As a church we believe baptism by immersion is one of two ordinances, along with the Lord’s Supper, that is mandated by Christ for the church. We believe that Scripture is abundantly clear about this ordinance and the church’s duty to remain faithful in its observance. In Matthew 28:19, Jesus says in what is known as the Great Commission, “Go therefore and make disciples of all nations, baptizing them in the name of the Father and of the Son and of the Holy Spirit, teaching them to observe all that I have commanded you.  And behold, I am with you always, to the end of the age.” Here we see that baptism functions as personal identification (Romans 6). When we are baptized, we identify with Christ personally.  We are placed under the water and then raised out of the water, symbolizing the death, burial, and resurrection of Christ; dramatizing the cleansing we receive through Christ’s atoning work on the cross. Baptism also functions to initiate incorporation into the Body of Christ. Along with the personal identification we must see that “To be identified with Christ means to be identified with His body.”  Reflect with me on Acts 2:41, “So those who received his word were baptized, and there were added that day about three thousand souls.” To what were they added?  The church!  They became part of the body of Christ that gathered there in Jerusalem.  They entered into their community and fellowship! Still further scripture is to be mined here. Let’s ponder I Corinthians 12:12-13, “For just as the body is one and has many members, and all the members of the body, though many, are one body, so it is with Christ.  For in one Spirit we were all baptized into one body—Jews or Greeks, slaves or free—and all were made to drink of one Spirit.” The reference here to baptism is not water baptism, but spiritual baptism whereby the Spirit baptizes us into the body of Christ, but as one scholar said, “…even if the reference is to Spirit baptism and not water baptism, it shows that Paul associated baptism with incorporation into Christ’s body.”[3] Thus it’s imperative for us not only to recognize the personal component of our baptism and what it symbolizes, but also to recognize that when we are baptized, we are identifying ourselves with the body of Christ. Hopefully, one now sees not only why we hold believer’s baptism to be a historic Baptist conviction that identifies a believer with Christ and the church, but it’s beautiful and dramatic display of the gospel that is an indispensible act of corporate worship. Now let’s turn our attention to another historical conviction: Regenerate Church Membership.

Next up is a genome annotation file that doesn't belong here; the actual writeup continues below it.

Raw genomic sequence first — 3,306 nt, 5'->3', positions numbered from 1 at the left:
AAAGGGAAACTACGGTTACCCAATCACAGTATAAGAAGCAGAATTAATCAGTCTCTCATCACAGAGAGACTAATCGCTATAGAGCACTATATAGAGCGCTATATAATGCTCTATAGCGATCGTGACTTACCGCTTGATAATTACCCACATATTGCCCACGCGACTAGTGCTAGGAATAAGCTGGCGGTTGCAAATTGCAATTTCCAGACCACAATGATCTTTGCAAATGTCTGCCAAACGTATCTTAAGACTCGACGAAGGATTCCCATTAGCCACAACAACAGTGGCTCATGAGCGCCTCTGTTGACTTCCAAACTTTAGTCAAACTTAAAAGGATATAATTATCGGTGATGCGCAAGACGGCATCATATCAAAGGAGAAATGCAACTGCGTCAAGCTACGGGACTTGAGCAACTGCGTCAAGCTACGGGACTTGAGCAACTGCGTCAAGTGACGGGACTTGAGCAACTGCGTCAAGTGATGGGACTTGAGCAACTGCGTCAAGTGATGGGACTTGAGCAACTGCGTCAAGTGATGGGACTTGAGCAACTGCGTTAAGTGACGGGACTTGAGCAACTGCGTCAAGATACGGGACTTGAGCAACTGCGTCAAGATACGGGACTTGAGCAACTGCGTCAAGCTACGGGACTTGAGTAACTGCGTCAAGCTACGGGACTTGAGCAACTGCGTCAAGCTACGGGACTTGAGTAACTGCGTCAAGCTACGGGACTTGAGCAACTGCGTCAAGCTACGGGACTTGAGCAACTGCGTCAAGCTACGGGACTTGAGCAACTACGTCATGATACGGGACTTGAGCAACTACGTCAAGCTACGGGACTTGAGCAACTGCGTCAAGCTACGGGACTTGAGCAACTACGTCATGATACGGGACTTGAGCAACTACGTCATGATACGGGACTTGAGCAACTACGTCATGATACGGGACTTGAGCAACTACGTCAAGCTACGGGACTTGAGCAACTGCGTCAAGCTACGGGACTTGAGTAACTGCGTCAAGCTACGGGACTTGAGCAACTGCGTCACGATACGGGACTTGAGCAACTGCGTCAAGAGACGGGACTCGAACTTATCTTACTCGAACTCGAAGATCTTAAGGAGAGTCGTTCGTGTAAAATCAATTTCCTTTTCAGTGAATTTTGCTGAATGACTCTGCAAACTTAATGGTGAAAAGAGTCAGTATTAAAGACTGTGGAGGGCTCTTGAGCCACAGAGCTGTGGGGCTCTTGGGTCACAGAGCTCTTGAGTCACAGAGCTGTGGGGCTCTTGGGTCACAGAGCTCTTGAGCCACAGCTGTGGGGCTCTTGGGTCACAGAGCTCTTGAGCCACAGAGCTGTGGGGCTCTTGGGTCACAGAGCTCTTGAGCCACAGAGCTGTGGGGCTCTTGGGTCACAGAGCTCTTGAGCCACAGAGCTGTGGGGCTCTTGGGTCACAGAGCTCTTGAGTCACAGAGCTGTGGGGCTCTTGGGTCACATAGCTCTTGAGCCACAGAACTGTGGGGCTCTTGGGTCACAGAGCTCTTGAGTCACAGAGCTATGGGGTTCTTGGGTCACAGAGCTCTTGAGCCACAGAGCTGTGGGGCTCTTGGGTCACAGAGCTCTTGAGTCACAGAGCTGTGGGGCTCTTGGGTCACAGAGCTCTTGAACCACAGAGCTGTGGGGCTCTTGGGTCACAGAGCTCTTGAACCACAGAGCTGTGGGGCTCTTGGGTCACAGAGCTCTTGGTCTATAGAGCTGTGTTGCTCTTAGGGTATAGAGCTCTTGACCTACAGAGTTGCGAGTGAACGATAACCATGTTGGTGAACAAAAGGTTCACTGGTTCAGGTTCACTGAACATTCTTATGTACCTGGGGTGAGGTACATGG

John Hammet, a professor and prolific writer on the subject of Baptist Historical Convictions writes: “Regenerate church membership is meaningful church membership, involving only those with a genuine commitment to Christ and the congregation of Christ’s people.”[4] Compounding Dr. Hammet’s statement and showing solidarity for these convictions, Dever also affirms this notion as he reveals, “If you read the story of the early churches recorded in the book of Acts, there is no evidence that any of them meant to have anyone other than believers as members.  When you read the letters of Paul, it seems clear that Paul too wrote as if the churches were composed entirely of believers; thus he addressed them as saints—those whom God has specially chosen.  The church is the body of Christ, the local collection of Christians committed to Christ and to each other.”[5] The Scriptures give us great evidence that church membership is to only consist of believers and is to be meaningful. Here are a few evidentiary examples: